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iPad Changes Education: For Better, Or Worse?

As a growing number of schools adopt tablets, students and teachers need to hold on for a bit of a bumpy ride during the implementation phase.

Across America, the presentation of school curriculums is being transformed by mobile technology. Laptops, ultrabooks, and the recently more popular general-purpose tablets -- like the Apple iPad -- have been distributed to some of our nation's students in an effort to align them with technology, despite their various socioeconomic backgrounds.

Recently, the Los Angeles Unified School District implemented a $1 billion effort to provide each of its students with iPad tablets. The district's ambitious program, however, has fallen under intense scrutiny due to poor planning and implementation, security and Internet concerns, and worries from parents about out-of-pocket expenses and lost devices.

But the news isn't all bad. In fact, some schools have already mastered the implementation of iPads in their teacher-led curriculums.

Dr. Susanne Maliski, an advocate for iPad-assisted learning, holds a master's degree in curriculum and instruction with a specialization in educational technology. She also holds a doctorate in education leadership from California Lutheran University in Thousand Oaks, Calif. Dr. Maliski currently teaches,  oversees sitewide technology, and coordinates the iPad program at Ascension Lutheran School, a private K-8, also in Thousand Oaks.

When asked why she chose the iPad, Maliski said, "We decided to implement the 8th grade iPad One-to-One Program after researching many options. We selected the iPad based on the costs, durability, and battery length that were issues when our school issued laptops previously. Our goal was to create meaningful lessons that engaged learners and helped further 21st century learning goals."

[ There's a better way to acquire curriculum. Open Educational Resources: Smart Policy. ]

Maliski indicated that overall, the program integration has been smooth for both students and teachers.

"As a teacher, the iPad gives me another resource to engage learners in new and different ways. The device also allows students to collaborate through applications. The students have a wealth of tools at their fingertips that they can access anywhere on campus and from home," said Maliski.

Although the transition to iPads in the classroom has gone swimmingly, it is difficult to obtain the resources needed to make the switch. In addition to the high costs of purchasing, providing network support, and monitoring the iPad program, there is the issue of changing technology, which forces teachers to maintain a balance of staying abreast of these obstacles while still striving to learn themselves.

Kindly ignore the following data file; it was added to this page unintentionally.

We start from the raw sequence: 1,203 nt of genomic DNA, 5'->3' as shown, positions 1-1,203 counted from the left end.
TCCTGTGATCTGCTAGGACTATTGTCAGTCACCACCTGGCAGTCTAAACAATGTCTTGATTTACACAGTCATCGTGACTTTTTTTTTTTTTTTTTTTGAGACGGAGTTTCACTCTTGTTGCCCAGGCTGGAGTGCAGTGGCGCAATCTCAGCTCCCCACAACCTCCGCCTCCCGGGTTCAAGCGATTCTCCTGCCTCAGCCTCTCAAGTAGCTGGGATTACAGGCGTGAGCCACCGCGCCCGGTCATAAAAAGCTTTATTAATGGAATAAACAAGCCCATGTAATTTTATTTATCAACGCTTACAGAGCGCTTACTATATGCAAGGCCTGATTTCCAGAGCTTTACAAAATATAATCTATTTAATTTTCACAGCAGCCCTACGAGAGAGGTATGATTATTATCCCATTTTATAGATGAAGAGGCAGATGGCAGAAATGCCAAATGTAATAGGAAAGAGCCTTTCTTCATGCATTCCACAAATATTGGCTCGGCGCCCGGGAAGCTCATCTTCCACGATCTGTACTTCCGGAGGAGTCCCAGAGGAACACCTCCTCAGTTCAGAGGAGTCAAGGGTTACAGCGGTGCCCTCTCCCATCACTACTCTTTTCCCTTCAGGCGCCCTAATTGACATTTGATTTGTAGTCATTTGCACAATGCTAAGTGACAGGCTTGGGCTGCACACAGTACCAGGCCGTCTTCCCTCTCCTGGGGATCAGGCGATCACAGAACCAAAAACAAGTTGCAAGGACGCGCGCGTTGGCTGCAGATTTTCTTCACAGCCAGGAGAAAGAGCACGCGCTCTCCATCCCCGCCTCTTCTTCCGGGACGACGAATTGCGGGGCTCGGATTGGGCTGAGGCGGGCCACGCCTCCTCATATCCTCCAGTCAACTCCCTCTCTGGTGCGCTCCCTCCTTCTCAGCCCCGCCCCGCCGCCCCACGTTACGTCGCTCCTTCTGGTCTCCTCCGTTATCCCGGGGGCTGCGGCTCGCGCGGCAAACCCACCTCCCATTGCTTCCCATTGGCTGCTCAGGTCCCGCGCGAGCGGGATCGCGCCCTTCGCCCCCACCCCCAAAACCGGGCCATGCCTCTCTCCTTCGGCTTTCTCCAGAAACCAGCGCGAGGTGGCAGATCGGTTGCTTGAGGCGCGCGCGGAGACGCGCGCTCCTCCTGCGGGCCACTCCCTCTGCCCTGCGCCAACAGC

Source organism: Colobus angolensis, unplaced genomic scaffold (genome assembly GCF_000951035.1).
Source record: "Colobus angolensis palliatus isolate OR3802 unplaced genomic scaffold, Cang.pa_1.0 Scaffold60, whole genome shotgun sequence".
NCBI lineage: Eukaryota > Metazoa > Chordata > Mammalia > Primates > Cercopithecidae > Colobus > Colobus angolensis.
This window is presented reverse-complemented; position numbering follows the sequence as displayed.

Maliski added that, when implementing iPads, it's important to know "educational resources are growing especially with the shift to Common Core. But the real challenge is getting a handle on who owns the device and who owns the curriculum. It's different from purchasing textbooks in the past, which could be used for many years. Apps can be purchased and reassigned in many cases if the school owns the iPads. This is an area we are still researching, but as it stands the curriculum right now needs to be repurchased per user."

It may be easy to see how a private school in California can implement a costly technology program, but what about Culver Community High School, a small, public school in rural Culver, Ind.?

Vickie Benner, a teacher at CCHS, holds a B.A. from Butler University and an M.A. from Ball State University. She chairs the English department and teaches English, journalism, US history, literature/composition, and humanities. If that's not enough, this 35-year teaching veteran also teaches courses for Purdue North Central University.

Three years ago, the school system incorporated iPads at both the nearby middle school and the high school. Benner indicated that her teaching has been positively impacted by the technology, since it has become a supplemental tool during instruction. In her classrooms, students research, take notes and pictures, write, present, collaborate, and evaluate from their devices. The devices have also eliminated some of the excuses for incomplete assignments or inability to access materials. Furthermore, lesson plans, textbooks, and teachers' grade books are always available to the students.

But it's not all peaches and cream out in that Midwestern town.

"Obviously, the immediate and widespread availability of information is awesome. However, there are some negative factors too," said Benner. "Sometimes glitches can ruin an entire lesson plan, so a contingency plan is necessary. In addition, students can become distracted by the iPads and try to use them to play games or message each other. Also, cheating can be an issue," Benner claimed.

All-in-all, the pros in this educational model shift seem to outweigh the cons, if you consider the importance of educating our children right alongside technological advances. It is clear that students and teachers need to hold on for what seems to be a bit of a bumpy ride during implementation stages, but it will be well worth their while. Considering the technological progress that is being made all across America, regardless of any resistance to change we might have, students should be glad the days of lugging backpacks with legions of books in tow may soon be over.

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